patterns. They are older and have learned their skills over many years. They don’t get chased down the street by photographers and that is exactly the way they like it. Writing modern pop music is inherently mathematical and producing it is a science.”
I’m eager to discover Robinson’s views on what reality television has done to the music industry. He has worked with various artists from BBC’s The Voice, ITV’s X Factor and Britain’s Got Talent, alongside upcoming stars from BBC Introducing.
“These shows produce packages and market them,” he says. “Simon Cowell is clever and uses strategies and spreadsheets to make decisions. He rolls the dice. I was intrigued by his masterplan to have an eight-piece boyband on the latest series. It was no surprise when Stereo Kicks fell before the final.” I’m intrigued – why not just add some extra faces to attract more fans? Science could tell us it would not work.
What did Robinson know that the rest of us did not? “Well, firstly, our short-term recall is set at seven items max, closer to five on average,” he explains, “George Miller and others have proved that. It is no coincidence that boybands have always been carefully pruned up to a limit of five members.
“Secondly, you cannot really hear more than seven things at once – so both psychology and science dictate that Cowell got it wrong that time. Too many voices. It’s a rare miss, maybe he needs to turn the radio down and listen to what the numbers are telling him.” It’s knowledge that means that Robinson will be leading the music chart’s stars, long after the current crop of household names are long gone.
THE SCIENCE OF SOUND
Intrigued why some tunes are earworms while others fade from memory almost as soon as you hear them? Here’s John Robinson’s scientific explanation of music.
Years of research produced the MP3 compression technique that best reduces information without affecting its perceived quality, but I know where the shortcuts were made. When a loud percussive sound reaches the ear, a strange ‘memory loss’ moment occurs.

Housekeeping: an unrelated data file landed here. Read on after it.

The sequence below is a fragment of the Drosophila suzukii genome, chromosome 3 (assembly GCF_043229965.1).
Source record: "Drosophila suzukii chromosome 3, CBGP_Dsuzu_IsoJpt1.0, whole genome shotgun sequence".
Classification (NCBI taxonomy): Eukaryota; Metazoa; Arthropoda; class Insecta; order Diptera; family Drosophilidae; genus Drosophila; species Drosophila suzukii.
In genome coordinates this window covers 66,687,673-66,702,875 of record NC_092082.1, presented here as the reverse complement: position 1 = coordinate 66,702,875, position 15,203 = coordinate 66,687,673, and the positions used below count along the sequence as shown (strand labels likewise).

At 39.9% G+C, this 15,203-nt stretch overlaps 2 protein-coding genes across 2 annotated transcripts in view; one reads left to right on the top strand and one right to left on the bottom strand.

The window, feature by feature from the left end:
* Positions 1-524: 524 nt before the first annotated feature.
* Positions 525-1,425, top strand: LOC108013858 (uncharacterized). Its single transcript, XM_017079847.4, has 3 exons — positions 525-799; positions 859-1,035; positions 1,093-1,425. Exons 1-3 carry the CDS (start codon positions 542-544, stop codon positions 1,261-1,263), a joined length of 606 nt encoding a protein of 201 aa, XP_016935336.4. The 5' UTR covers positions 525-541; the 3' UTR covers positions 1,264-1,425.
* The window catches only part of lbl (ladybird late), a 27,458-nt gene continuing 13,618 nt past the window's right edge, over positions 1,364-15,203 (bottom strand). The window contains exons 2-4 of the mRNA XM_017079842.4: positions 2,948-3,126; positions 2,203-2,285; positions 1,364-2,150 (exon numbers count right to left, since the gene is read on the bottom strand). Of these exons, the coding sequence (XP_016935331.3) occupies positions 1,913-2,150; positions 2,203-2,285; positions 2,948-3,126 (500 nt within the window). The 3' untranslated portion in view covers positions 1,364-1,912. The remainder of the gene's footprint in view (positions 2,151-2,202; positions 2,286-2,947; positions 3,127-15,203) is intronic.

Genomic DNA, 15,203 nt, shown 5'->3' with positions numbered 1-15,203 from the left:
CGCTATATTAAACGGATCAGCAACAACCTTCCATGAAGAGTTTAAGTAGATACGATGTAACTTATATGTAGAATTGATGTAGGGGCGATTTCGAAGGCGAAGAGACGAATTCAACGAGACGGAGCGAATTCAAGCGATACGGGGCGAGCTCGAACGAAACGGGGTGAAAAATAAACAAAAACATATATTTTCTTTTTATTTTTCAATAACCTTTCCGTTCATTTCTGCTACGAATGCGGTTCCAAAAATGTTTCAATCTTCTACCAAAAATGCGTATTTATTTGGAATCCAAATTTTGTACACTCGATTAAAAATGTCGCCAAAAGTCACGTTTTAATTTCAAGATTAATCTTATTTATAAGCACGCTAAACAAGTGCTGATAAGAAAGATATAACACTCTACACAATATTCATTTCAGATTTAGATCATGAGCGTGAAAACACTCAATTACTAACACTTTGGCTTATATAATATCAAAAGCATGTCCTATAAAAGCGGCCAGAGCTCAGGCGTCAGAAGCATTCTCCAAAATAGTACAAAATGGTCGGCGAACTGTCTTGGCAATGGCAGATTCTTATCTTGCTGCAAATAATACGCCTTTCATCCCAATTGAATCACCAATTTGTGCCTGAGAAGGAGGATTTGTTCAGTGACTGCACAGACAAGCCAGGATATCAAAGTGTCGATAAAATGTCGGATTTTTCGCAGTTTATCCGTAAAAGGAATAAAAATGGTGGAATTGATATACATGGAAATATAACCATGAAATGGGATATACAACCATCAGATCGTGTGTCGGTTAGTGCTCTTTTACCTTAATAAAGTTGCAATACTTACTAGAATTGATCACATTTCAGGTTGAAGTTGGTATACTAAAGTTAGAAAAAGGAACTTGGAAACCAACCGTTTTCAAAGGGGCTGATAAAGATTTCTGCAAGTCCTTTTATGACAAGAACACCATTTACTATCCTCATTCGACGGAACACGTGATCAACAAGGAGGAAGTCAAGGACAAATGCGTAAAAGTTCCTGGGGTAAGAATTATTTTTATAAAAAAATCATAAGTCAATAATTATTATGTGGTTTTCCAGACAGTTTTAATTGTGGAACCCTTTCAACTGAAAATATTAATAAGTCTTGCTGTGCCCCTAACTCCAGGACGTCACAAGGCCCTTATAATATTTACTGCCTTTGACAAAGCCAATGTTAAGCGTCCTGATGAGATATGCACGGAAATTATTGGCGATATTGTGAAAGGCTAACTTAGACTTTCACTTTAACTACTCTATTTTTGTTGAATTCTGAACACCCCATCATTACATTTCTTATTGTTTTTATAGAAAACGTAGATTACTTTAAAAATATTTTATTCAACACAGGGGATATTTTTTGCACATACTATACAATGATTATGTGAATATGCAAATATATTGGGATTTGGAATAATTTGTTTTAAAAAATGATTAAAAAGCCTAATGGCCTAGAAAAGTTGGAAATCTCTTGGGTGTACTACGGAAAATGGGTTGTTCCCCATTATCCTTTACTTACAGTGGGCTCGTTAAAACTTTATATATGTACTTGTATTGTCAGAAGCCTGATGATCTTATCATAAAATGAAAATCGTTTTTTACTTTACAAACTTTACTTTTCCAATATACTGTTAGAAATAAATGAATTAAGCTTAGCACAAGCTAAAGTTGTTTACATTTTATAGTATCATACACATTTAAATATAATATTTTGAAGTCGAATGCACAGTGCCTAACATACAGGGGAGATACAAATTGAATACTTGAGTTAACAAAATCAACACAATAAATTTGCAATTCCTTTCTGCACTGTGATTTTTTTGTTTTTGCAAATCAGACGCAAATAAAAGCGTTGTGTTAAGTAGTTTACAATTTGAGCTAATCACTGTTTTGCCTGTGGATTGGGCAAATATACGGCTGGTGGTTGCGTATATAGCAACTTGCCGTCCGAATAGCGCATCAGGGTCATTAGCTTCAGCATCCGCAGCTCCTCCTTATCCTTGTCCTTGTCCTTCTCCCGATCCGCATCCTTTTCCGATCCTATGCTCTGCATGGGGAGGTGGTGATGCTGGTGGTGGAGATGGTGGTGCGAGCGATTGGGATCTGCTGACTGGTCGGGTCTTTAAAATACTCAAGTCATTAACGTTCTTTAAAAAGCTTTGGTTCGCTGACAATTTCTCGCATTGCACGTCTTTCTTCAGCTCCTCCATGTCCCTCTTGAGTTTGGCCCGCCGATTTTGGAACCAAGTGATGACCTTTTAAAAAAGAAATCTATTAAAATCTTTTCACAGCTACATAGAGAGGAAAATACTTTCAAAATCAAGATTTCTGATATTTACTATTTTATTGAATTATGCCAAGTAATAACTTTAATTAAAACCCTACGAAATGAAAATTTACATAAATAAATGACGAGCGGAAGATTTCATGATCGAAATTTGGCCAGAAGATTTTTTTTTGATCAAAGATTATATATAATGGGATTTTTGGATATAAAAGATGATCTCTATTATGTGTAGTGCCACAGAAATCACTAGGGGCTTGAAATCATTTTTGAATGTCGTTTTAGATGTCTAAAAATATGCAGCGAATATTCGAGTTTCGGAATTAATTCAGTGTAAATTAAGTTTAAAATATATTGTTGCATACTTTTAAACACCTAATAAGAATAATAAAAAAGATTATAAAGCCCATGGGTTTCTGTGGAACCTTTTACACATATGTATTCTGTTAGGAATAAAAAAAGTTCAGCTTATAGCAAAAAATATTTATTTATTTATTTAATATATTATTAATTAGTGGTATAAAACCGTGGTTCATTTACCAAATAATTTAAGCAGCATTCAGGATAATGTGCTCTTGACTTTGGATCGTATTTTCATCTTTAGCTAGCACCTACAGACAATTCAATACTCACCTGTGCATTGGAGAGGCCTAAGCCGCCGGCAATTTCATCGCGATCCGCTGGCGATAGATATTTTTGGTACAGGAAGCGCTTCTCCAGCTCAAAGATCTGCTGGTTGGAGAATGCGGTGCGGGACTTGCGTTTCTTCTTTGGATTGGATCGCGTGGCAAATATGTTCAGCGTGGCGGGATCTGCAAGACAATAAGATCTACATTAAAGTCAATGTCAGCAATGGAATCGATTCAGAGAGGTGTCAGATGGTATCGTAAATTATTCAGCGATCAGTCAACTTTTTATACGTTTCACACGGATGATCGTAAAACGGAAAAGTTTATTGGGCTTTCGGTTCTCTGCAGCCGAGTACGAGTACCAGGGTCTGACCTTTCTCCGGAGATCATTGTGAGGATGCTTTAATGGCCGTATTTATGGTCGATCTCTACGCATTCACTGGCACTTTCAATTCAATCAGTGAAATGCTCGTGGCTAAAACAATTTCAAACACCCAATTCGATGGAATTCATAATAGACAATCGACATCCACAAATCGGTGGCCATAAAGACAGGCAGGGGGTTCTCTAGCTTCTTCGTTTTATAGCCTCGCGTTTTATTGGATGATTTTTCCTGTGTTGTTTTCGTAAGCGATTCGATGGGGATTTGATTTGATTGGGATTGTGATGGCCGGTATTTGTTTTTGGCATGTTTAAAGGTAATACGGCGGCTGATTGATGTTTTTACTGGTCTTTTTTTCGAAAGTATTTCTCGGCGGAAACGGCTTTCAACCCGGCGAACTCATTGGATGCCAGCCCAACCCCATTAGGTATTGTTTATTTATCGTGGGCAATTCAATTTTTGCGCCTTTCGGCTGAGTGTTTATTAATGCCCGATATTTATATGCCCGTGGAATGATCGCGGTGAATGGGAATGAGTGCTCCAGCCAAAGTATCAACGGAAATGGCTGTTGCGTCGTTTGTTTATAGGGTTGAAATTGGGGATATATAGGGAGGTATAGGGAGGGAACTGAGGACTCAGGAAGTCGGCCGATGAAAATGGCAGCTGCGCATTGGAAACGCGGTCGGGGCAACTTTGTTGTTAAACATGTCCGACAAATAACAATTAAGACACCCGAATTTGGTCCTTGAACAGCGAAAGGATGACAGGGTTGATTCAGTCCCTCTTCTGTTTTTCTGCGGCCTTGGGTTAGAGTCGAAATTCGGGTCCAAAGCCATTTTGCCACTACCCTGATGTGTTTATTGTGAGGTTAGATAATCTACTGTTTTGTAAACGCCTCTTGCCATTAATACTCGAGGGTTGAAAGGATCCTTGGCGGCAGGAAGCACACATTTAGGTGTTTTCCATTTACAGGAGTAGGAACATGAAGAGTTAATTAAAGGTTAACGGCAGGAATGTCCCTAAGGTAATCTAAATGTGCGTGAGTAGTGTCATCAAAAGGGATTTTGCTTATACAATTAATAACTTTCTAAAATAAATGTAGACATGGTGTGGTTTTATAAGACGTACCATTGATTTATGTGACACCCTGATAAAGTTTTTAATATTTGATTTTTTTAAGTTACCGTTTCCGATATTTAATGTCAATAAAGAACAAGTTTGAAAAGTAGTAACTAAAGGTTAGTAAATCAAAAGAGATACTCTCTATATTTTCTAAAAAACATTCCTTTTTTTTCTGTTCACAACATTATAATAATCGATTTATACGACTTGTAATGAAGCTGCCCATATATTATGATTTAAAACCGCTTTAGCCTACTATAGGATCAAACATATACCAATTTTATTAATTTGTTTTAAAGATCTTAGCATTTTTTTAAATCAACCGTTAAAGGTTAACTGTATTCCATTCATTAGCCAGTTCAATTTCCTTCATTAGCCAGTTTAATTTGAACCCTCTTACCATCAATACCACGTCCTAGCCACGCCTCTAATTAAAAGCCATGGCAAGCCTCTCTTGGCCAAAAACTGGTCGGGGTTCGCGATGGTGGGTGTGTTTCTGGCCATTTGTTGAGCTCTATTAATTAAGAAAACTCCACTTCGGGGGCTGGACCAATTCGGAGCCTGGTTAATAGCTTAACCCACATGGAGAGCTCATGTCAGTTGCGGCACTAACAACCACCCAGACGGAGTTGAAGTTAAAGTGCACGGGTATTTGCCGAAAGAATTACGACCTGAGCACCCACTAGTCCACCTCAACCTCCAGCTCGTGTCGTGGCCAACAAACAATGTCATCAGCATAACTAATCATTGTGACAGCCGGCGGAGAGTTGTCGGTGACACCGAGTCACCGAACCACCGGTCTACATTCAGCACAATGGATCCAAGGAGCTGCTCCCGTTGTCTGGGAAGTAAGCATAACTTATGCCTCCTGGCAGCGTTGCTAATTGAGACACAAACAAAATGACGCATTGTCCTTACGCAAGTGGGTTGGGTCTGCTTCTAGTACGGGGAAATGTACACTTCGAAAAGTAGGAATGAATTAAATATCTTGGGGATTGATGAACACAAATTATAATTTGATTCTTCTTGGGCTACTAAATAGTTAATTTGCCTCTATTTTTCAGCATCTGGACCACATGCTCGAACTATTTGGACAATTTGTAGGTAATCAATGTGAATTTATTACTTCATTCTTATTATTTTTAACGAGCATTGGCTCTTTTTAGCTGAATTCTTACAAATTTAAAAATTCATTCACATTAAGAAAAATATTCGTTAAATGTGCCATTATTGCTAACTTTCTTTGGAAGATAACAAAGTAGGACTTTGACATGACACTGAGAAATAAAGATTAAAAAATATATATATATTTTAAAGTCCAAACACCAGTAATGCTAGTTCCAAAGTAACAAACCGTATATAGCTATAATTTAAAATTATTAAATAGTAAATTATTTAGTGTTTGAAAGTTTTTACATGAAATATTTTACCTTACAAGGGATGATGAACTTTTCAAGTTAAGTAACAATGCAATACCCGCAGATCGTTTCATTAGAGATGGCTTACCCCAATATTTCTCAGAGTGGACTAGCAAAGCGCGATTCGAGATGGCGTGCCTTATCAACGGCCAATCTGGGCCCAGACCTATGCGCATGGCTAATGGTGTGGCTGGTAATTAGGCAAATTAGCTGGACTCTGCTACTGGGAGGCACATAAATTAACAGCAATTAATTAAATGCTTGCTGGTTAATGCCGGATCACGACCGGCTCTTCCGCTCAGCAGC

The mind ignores the last few milliseconds of sound just before the hit. In MP3 encoding, this small section of audio is removed as it’s not perceived by the listener, they just hear the ‘bang!’ So, I simply try to avoid placing any important lyric or musical hook line immediately before a loud percussive sound.
If a vocalist is struggling, brain knowledge is useful. I play a note on the piano then tell them to listen to it as it fades and to raise their hand when they can no longer hear it.
Then I ask them to repeat the process, but this time rather than raise their hand they should sing the first note that comes naturally. On every occasion, the singer is able to sing the correct note.
The science? As the note fades to silence, the singer’s brain tries to maintain its level. The stimulus from the nerves in the ear are effectively amplified by the act of listening to keep the note at the same loudness in their mind. Just before the point where the singer has lost the connection with the sound totally and it has died to silence, it has been almost completely reproduced and replaced by the version in their brain.
In the process of creating this note the vocal chords involuntarily move and tense ready to reproduce the sound.
The auditory processing part of the brain quickly calculates the time
difference from ear to ear – the result gives us immediate knowledge of where the sound originated from. The invention of ‘stereo’ sent an instrument sound to either the left or right speaker, but it is really just faking the true spatial location effect. For a truer feeling, I split the sound in two, feed half of it to one speaker directly, then also add a very short delay to the other side. I use this effect in a mix when I want to make an instrument grab attention. The sound will appear to be moving with you in a space just behind the speakers as you walk around the room.
Producers’ ears become less sensitive to higher frequency sounds. Tired ears add too much brightness to mixes and can sound shrill. Noise is the cure I use. Described by its colour – white is startling, pink is warmer – ‘noise’ contains all the frequencies of sound, randomly mixed together. Sound is turned into electrical impulses by the nerves linking to the audio pathway to the brain.
It is spread evenly across all the nerves which respond to different frequencies allowing them all to stimulate the brain by a similar amount. I use noise to act like a reset button to my ears, the effect lasts about three hours for my ears, but your mileage may vary. Now you know the science, think about what’s happening the next time you hear your favourite tune.